Now, I’m not suggesting that we all start writing novels about our products or services. People are also very busy now and want short, pithy pieces of information. But we can harness story structure and the type of language stories use to engage a customer’s interest. Remember, that customers know what ‘sales’ speak looks and feels like and equally they know what ‘storytelling’ sounds and feels like. Put storytelling into a marketing/sales environment and a customer’s brain will do a double-take. There’ll be something different here that they haven’t been able to sort/sift/file so easily and already you’ve gained further seconds of their attention.
Language makes the difference
So what sort of storytelling language should you employ? lt needs to be simple, in places it needs to be descriptive, there needs to be action and above all it needs to feel very human. There has to be a credible and sympathetic protagonist, who makes other people’s lives better. That’s you – or your product or service. Pick up your favourite book and look at the language in that. What sections stand out more and which bits did you skim read? What’s the language doing in those parts of the story?
Some companies and organisations are grasping this very well. There have been examples of case studies built up over instalments (like a serial) to tantalise customers’ interest, others have used storytelling through the web and video to attract attention. I’ve seen turn page technology and storytelling working really well together on the web to create a marketing communication, which is both engaging and interactive for the customer. Combined with great visuals and a strong creative execution, business stories can stand out a mile. And of course on numerous product/company pages on Facebook a whole compendium of stories are being created by the customers themselves. And as well as getting ideas from stories in books, look at the way newspapers and magazines construct their reports of the news. We engage with these just as much as books.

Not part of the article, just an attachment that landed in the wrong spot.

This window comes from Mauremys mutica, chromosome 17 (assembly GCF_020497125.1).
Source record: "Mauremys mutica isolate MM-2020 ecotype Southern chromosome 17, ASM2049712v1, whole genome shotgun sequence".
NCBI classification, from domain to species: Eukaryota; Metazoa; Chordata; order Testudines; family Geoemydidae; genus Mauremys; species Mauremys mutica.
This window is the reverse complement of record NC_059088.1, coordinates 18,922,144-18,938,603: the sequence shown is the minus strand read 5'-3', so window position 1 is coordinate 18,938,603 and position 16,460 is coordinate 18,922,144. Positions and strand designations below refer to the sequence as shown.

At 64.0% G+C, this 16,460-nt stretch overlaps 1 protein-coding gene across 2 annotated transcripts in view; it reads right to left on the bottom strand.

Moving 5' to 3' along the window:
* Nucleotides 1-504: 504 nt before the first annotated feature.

What’s your story?
So if you’re about to invest in a new website, a new piece of direct mail, a new brochure or newsletter, please just pause and think about using storytelling techniques to harness your customers’ attention. Make sure you fall into the read-it camp when they see your communication, rather than the bin it. Who knows, it may help both you and them to live happily ever after…
About the Author: Michelle Daniels, Managing Director – Extended Thinking. An experienced and effective business development and marketing strategist, Michelle has built a successful career increasing top line growth for service businesses and organisations. She helps her clients turn their marketing, business development and thought leadership plans into reality with her ‘hands on’ support and practical advice. A prolific writer, Michelle also combines creative flair with business nous to produce highly effective results. She has written (and ghost-written) for many professional and business publications and is a chartered marketer and member of the Chartered Institute of Marketing.
Extended Thinking is a hands-on marketing and business development consultancy. Bringing together great minds and great ‘doers’, we help our clients devise and implement plans that achieve real business growth. Our clients come from a wide variety of backgrounds and sectors, but invariably are those who are too busy or lack the resources to action their marketing and business development plans. We roll our sleeves up and muck in to free them up to do what they really want to do and are good at doing.
To find out more visit: www.extendedthinking.com